By Kirsten Lass
BBC Radio Current Affairs
Medical science has advanced to such a stage that we are within a few years of being able to detect more and more diseases and disabilities in the womb.
Scan technology is now advanced
Already some women found to have babies with abnormalities are under pressure to terminate.
Is it right that we should strive to create a world increasingly free of disability and disease in this way?
Currently, tests for Down's Syndrome are offered to women believed to have a high risk of the genetic condition, and by 2004, the government has pledged that every pregnant woman will have the opportunity to have the test.
The vast majority of women choose to terminate a foetus when they know for sure their baby has Down's Syndrome.
But the Five Live Report has found at least some women are being pressurised to terminate.
And critics of the screening process say there is a presumption among some of the medical profession that women will terminate - a presumption that will extend to more and more abnormalities as scientific advance continues.
Professor Hilary Rose, a sociologist with the Open University, believes women often find themselves on a "conveyor belt" they can't get off, and are overwhelmed by a system that can assume they want to terminate if abnormalities are found.
"That doesn't seem to me to be a healthy way to run an antenatal service", she says.
Some women actually feel pressurised toward a decision to terminate even when the problem with their baby is correctable.
'Terminate your son'
Lynn and David were delighted when they found out Lynn was expecting their first child. But their joy didn't last long.
"Within two or three minutes, the radiographer who was doing the scan said, 'Ah, there's a bit of a problem, there's something wrong with your baby's bowel'," said Lynn.
The baby had exomphalos - a condition where the abdominal organs grow outside the body.
Abnormalities can be picked up
The couple was offered three choices - to do nothing, to have another test to see if there were further problems, or to terminate.
They were also told their baby could have corrective surgery after it was born.
But Lynn and David felt the hospital was pushing them towards just one option.
As Lynn remembers: "It was like 'Termination' - big capital letters. 'It's not worth it, just get rid of it now dear. And then you can try a bit later on for another baby'."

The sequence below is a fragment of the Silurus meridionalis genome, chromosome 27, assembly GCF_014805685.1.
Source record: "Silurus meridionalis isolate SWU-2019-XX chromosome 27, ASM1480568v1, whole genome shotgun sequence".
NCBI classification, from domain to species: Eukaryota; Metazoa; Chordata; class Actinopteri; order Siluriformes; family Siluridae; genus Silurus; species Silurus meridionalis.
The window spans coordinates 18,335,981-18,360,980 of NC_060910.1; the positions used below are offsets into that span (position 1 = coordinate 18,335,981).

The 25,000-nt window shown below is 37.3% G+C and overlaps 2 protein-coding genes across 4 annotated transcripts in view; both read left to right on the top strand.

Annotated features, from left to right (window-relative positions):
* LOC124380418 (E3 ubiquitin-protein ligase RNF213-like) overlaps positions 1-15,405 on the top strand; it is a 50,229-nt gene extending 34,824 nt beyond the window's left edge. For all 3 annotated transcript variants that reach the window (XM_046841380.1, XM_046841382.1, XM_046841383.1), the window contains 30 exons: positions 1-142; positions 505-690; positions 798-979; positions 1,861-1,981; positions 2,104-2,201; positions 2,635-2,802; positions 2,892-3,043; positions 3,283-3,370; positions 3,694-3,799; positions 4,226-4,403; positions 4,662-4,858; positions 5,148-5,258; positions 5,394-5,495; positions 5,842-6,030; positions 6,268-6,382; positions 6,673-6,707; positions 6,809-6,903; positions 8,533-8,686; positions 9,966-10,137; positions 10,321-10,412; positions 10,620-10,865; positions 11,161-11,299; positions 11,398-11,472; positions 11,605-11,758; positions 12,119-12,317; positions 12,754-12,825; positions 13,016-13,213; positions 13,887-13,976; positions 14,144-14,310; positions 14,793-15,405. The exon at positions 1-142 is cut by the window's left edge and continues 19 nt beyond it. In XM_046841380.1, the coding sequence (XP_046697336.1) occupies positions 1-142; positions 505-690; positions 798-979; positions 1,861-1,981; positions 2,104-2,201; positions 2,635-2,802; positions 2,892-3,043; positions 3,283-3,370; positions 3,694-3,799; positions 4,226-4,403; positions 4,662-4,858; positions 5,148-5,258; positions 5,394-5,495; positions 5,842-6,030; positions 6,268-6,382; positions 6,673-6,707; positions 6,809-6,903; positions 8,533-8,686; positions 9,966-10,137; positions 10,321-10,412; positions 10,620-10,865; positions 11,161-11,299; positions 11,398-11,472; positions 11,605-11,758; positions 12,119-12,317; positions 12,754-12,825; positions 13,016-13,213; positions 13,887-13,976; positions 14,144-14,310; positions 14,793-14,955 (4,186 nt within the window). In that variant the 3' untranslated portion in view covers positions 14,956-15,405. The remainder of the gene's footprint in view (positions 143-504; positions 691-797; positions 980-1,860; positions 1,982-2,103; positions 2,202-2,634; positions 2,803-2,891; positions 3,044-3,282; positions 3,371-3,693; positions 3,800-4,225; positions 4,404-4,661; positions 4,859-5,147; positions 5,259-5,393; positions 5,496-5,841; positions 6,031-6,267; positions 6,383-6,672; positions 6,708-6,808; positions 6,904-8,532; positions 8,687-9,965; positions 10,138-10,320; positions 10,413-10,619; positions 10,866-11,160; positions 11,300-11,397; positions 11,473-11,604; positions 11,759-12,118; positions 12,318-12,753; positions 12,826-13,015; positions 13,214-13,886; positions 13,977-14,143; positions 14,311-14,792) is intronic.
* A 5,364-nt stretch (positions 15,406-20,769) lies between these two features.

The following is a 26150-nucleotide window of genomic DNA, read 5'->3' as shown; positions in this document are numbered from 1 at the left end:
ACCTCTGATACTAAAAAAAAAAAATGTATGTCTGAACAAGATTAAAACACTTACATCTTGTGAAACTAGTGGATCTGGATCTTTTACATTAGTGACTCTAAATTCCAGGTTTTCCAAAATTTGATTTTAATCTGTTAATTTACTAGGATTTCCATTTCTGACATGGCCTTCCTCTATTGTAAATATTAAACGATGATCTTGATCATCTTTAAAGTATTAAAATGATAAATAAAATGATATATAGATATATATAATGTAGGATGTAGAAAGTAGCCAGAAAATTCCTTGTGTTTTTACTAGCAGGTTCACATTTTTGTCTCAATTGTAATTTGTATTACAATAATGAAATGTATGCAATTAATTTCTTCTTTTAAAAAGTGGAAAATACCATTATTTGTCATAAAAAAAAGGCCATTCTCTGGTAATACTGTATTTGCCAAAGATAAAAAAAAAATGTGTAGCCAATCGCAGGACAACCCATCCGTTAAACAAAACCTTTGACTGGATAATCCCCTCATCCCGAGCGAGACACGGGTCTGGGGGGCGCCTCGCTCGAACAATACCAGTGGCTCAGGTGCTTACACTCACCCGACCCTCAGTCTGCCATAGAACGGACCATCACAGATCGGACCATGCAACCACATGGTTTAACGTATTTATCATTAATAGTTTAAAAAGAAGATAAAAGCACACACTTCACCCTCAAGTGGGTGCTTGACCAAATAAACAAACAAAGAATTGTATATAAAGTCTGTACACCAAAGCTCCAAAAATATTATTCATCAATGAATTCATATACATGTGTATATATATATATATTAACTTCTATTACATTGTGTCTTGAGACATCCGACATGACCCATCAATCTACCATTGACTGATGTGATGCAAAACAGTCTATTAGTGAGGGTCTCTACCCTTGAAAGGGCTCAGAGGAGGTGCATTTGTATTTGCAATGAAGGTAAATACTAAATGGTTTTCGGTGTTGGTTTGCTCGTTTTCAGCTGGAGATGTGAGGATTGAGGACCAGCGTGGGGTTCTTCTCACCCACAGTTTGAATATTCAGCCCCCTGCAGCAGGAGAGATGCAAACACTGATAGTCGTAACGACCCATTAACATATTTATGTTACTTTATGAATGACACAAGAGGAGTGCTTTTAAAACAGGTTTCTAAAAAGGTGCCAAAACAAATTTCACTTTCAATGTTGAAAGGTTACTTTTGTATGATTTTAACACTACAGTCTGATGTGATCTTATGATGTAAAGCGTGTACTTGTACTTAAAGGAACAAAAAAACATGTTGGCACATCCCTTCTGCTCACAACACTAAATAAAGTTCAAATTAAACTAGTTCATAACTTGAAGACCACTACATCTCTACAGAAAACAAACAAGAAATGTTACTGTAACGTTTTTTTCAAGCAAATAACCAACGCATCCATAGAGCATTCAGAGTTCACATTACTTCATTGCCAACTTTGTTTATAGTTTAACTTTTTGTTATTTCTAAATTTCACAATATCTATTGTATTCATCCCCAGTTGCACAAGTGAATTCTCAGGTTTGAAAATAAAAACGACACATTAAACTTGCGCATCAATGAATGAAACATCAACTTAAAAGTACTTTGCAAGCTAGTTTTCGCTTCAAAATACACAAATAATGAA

David agrees they "felt at every single stage [the hospital staff] thought the best option would be termination."
But they refused to terminate and Lynn gave birth to a boy. William's condition was serious and he needed several operations.
"Sometimes I felt selfish", Lynn explains, "and thought why have I done this, to make your child suffer like that and maybe it would have been better to have spared him this."
She cries as she thinks back to the tense times when they carried him into the operating theatre.
But their son is now a healthy, happy three-year-old.
David stresses they both feel they made the right decision.
"While you're going through that in the hospital, you think why the heck have we done this, we're making this little lad suffer," he said.
"But when you see him being cheeky and smiling at the nurses, we know we were spot on."
Some believe that as we offer the chance to terminate for more conditions, society is becoming increasingly intolerant towards babies who are born with abnormalities.
Bill Albert, from the Council of Disabled People, believes we need to "face up to what's going on and not say this is about choice, this is about elimination".
He says what is happening has echoes of eugenics - the idea developed over a century ago that we could create the perfect human race by encouraging people with desirable genes to have more children.
The Nazis took this to extremes and killed people they thought were imperfect.
"You're talking about eradicating a whole section of the population" says Mr Albert, "It's state sanctified eugenics".
Eugenics is a term that John Harris, a bioethicist at Manchester University is also prepared to use, but sees this as a laudable aim.
"Eugenics is the attempt to create fine healthy children and that's everyone's ambition."
He believes couples who choose to have babies even when there are problems are "misguided" and the more we can screen out disability, pain and suffering the better.
"We're not trying to do this through killing people or eliminating individuals, we're trying to do this by making choices about which people will exist in the future."
That's not a future sociologist Hilary Rose wants to be part of. She's worried we might end up terminating all foetuses that aren't perfect.
"We need badly to stand back and look at the whole picture", she says with some despair.
"After all, we don't have to take up everything science and technology offers us."
Five Live Report: The Terminators? is broadcast on Sunday 21 September at 1100 BST in the Julian Worricker programme, and in full at 1930 BST.